The term ‘multi-stressed families’ covers a wide range of families. They could be struggling with a low-income, an abusive partner, or the stigma of being an unwed single mother, to name a few. Many of them lack access to basic services such as education or even housing. This can be further worsened by the perception that these families deserve what they go through because of the unwise decisions that they have made. However, the saying that “people are born into poverty” is indeed true, and while some have made unwise choices that have led to their current circumstances, a large number are simply stuck in a cycle that is difficult to escape.

These people face the reality of being caught in a cycle of injustice. Like FDWs, they arrive in Singapore already in debt. They come to Singapore in hopes of building a better life for their families, but many suffer in order to do so. Some are forced to work more than 12 hours daily, some do not receive their wages for months, and others live in dangerous housing conditions. Companies may even work in cahoots with doctors to cheat injured workers in order to avoid incurring more costs. The majority of these workers do not know their rights as migrant labourers, and even if they did, there are loopholes within the Employment Act that employers can exploit. These labourers know they are facing injustice, but there is little they can do with the little power that they have.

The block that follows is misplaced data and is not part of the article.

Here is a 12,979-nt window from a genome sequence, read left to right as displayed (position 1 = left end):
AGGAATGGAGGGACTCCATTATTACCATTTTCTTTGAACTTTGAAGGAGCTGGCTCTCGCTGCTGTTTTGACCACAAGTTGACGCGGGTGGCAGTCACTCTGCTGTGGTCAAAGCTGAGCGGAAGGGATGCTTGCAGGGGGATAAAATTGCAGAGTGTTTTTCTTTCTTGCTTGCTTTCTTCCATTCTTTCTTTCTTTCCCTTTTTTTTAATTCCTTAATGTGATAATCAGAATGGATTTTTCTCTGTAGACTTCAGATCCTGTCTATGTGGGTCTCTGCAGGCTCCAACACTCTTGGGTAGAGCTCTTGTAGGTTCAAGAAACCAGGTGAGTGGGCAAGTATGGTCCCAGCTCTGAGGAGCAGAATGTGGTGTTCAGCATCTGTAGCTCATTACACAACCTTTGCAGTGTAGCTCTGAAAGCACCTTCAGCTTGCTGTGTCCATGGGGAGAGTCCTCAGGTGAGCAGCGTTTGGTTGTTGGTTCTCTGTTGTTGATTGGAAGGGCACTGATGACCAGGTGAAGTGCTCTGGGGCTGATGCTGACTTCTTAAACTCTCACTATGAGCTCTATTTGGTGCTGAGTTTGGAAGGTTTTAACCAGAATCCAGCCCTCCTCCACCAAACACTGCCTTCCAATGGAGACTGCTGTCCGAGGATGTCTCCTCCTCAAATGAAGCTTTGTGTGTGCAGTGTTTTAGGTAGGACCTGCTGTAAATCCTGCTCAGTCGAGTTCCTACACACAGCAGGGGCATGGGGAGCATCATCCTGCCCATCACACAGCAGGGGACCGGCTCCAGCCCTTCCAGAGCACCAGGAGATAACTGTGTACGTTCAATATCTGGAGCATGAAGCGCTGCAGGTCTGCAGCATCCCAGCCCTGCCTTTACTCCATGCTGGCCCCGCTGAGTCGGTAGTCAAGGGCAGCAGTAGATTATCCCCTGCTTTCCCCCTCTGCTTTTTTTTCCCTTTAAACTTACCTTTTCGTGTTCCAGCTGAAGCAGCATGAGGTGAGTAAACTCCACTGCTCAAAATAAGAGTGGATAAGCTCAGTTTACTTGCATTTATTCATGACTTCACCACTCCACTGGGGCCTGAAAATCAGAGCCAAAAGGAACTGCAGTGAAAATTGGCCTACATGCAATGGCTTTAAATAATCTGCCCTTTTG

For many FDWs, the injustice they face begins the moment they leave their country to work in ours. Many enter Singapore in debt, as they are forced to pay an agent huge sums in order to secure a job here. We would surely complain if we were forced to work from the moment we wake up to the moment we fall asleep, yet many maids do that every day because they have no choice. Many maids also do not get a day off despite it being legislated by the government, nor do they get compensated for working an extra day a week. It’s easy to condemn employers who physically abuse their maids and wind up in the news, but it is the unreported daily ‘abuse’ of maids emotionally, psychologically, and verbally that we need to start talking about.